2. At long last, the doors are open to highly qualified applicants who have resumes equally as impressive as their high-test-scoring-peers. Those are the applicants who can legitimately complain about the system being a disservice to them.

I agree this year is brutal in its unpredictability and it’s really hard for our kids to have to deal with this on top of everything else.

From everything I’ve seen, the colleges truly meant it when they said applying test-optional means not being at a disadvantage. The numbers are showing this to be true. This leads me to believe that contrary to people saying TO candidates are under-qualified, that there are thousands of highly qualified students for whom test scores were the one thing that kept them out of top schools.

I asked D21s college counselor to write in the counselor’s report that every SAT date has been canceled since the pandemic began. He also referenced her PSAT score. This made it clear that no test results were being submitted because my daughter was unable to take the test.

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For an elite, the vast majority of applicants who make it through the first cut have top stats and the rigor. So yes, much more than that goes into picking the right class from that pool. And now, without scores, the emphasis is on the same elements of the rest of the app/supp package.

That’s not just the Personal Statement, btw. You’re constructing a self presentation, asking a college to admit you. Every piece can reveal how you think of this process, what you understand about your match (to what they want, not just to your own dreams,) your maturity, resilience, and more.

I know it’s hard to let go of the idea higher scores mean higher successes, but try it.

Yes, a higher volume of applications means a concerted effort to quickly identify the best. Less time rethinking borderline kids. But the overall process at an elite remains pretty much the same: they know what they want and look for signs of it in the whole app package. It’s there or not, regardless of TO this season.

Kids who do submit top scores have no inherent advantage- I mean, no special check mark or added points. Adcoms know kids and the breadth of school situations across the country better than anyone, because they work with thousands of them, year 'round. They know the std tests have simply been impossible, this season.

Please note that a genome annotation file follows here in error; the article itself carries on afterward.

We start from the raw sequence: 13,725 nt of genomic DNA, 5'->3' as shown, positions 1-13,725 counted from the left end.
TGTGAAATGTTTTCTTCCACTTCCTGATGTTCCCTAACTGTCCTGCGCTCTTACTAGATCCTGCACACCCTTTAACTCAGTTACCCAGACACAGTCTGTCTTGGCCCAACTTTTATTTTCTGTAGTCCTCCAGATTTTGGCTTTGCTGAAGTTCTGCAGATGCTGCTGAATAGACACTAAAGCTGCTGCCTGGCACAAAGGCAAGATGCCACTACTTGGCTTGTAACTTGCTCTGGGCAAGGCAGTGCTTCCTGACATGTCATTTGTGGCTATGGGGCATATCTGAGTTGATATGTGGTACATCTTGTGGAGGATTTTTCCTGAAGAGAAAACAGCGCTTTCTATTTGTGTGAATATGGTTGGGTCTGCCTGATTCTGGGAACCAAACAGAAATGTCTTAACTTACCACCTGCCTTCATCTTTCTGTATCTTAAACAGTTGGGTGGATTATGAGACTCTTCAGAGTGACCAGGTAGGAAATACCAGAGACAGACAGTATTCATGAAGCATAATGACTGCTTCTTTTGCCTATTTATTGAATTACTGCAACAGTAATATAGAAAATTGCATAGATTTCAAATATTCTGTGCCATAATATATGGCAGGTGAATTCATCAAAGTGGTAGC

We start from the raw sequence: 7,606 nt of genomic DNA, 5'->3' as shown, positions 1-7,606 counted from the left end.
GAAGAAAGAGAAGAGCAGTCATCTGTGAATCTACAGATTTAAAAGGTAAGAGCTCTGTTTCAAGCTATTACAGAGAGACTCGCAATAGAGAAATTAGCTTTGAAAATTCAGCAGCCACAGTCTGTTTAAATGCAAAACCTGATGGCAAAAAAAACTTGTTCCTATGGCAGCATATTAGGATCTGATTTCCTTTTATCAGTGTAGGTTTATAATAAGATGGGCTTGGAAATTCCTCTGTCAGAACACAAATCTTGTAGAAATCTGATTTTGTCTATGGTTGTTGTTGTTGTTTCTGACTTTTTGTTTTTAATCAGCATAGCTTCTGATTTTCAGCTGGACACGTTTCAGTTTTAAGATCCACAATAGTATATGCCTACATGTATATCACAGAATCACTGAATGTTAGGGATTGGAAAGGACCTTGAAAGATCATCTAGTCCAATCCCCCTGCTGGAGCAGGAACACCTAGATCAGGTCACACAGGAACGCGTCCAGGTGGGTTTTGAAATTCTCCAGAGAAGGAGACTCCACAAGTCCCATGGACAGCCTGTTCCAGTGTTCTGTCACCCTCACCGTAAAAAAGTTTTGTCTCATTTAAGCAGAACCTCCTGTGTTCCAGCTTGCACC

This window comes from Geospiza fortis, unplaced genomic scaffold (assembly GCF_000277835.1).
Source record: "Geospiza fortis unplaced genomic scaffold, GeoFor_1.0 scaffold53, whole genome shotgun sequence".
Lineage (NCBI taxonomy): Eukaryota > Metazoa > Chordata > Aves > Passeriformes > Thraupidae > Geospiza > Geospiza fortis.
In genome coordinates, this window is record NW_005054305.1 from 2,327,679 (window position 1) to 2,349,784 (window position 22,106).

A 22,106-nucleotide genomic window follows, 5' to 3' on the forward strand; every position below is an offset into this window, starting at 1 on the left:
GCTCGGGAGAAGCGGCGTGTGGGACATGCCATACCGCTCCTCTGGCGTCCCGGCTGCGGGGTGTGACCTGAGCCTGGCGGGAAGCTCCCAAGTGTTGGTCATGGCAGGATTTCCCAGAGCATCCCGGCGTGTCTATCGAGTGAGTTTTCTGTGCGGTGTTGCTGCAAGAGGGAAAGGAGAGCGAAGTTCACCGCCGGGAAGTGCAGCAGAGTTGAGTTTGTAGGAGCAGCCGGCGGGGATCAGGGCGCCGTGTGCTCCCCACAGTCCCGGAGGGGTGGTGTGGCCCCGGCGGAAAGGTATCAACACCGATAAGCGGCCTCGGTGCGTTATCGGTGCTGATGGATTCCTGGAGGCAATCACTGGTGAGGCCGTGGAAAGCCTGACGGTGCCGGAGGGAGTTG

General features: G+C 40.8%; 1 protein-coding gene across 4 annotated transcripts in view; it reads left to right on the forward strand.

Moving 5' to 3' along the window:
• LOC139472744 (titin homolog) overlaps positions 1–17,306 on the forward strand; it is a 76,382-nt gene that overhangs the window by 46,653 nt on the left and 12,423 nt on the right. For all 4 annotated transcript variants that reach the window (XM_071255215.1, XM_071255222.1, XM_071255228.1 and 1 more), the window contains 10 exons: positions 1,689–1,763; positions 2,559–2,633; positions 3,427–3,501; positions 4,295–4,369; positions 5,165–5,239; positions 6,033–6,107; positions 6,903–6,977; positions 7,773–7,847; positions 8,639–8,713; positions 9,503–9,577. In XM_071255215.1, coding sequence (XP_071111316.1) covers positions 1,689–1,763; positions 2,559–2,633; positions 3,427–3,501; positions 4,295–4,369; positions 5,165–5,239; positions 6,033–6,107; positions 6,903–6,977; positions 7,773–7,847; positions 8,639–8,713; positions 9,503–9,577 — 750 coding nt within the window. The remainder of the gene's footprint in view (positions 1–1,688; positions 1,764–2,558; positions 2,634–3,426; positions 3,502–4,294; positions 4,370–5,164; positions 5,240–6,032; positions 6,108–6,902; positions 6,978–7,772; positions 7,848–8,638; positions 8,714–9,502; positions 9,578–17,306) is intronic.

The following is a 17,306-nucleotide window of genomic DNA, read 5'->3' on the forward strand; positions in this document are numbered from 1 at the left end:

So. mind your apps. Be informed, think through your approach, give it your best. Scores or no scores.

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Applications are not up “across the board”. Applications appear to be down overall. For example, the article at College applications are decreasing states, “The Common Application received 8 percent fewer applications through Nov. 2 compared to last year, and 60 percent of its 921 members were reporting application declines.”

Rather than across the board, I think applications appear to be up at a specific type of college – highly selective private colleges, such as HYPSM… Not quite as selective colleges, tend to show far more modest increases. In some cases, there is no increase. For example, Emory reports 8% more ED applicants that last year, which is consistent with the rate of increase from previous years… nothing abnormal. John Hopkins reported an 11% increase, which is a little higher than the rate from previous years, but not a major anomaly.

However, Harvard had a huge 57% increase in early applications from last year, which is a major anomaly. Yale also had a large 38% increase, and some other Ivies were >20%. The general trend seems to be, the more selective the college, the greater the increase in applications over last year.